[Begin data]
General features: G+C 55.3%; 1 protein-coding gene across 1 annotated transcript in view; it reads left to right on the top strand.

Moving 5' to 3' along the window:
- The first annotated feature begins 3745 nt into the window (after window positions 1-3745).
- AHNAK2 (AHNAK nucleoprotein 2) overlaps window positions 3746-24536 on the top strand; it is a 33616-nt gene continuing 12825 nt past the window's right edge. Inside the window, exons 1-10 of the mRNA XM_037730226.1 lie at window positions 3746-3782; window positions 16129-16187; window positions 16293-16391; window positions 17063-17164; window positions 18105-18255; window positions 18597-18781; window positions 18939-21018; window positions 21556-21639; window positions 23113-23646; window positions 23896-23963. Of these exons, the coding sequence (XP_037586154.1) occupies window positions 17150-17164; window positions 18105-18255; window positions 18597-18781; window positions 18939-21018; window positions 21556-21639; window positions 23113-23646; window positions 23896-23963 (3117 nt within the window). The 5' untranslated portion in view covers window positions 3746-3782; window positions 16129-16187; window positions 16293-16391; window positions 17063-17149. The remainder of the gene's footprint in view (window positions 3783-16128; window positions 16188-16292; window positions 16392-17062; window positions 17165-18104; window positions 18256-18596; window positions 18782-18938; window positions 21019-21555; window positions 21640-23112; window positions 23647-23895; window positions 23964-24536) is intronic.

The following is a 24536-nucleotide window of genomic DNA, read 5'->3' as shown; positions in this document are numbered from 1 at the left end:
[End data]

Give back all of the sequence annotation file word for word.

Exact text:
General features: G+C 55.3%; 1 protein-coding gene across 1 annotated transcript in view; it reads left to right on the top strand.

Moving 5' to 3' along the window:
- The first annotated feature begins 3745 nt into the window (after window positions 1-3745).
- AHNAK2 (AHNAK nucleoprotein 2) overlaps window positions 3746-24536 on the top strand; it is a 33616-nt gene continuing 12825 nt past the window's right edge. Inside the window, exons 1-10 of the mRNA XM_037730226.1 lie at window positions 3746-3782; window positions 16129-16187; window positions 16293-16391; window positions 17063-17164; window positions 18105-18255; window positions 18597-18781; window positions 18939-21018; window positions 21556-21639; window positions 23113-23646; window positions 23896-23963. Of these exons, the coding sequence (XP_037586154.1) occupies window positions 17150-17164; window positions 18105-18255; window positions 18597-18781; window positions 18939-21018; window positions 21556-21639; window positions 23113-23646; window positions 23896-23963 (3117 nt within the window). The 5' untranslated portion in view covers window positions 3746-3782; window positions 16129-16187; window positions 16293-16391; window positions 17063-17149. The remainder of the gene's footprint in view (window positions 3783-16128; window positions 16188-16292; window positions 16392-17062; window positions 17165-18104; window positions 18256-18596; window positions 18782-18938; window positions 21019-21555; window positions 21640-23112; window positions 23647-23895; window positions 23964-24536) is intronic.

The following is a 24536-nucleotide window of genomic DNA, read 5'->3' as shown; positions in this document are numbered from 1 at the left end: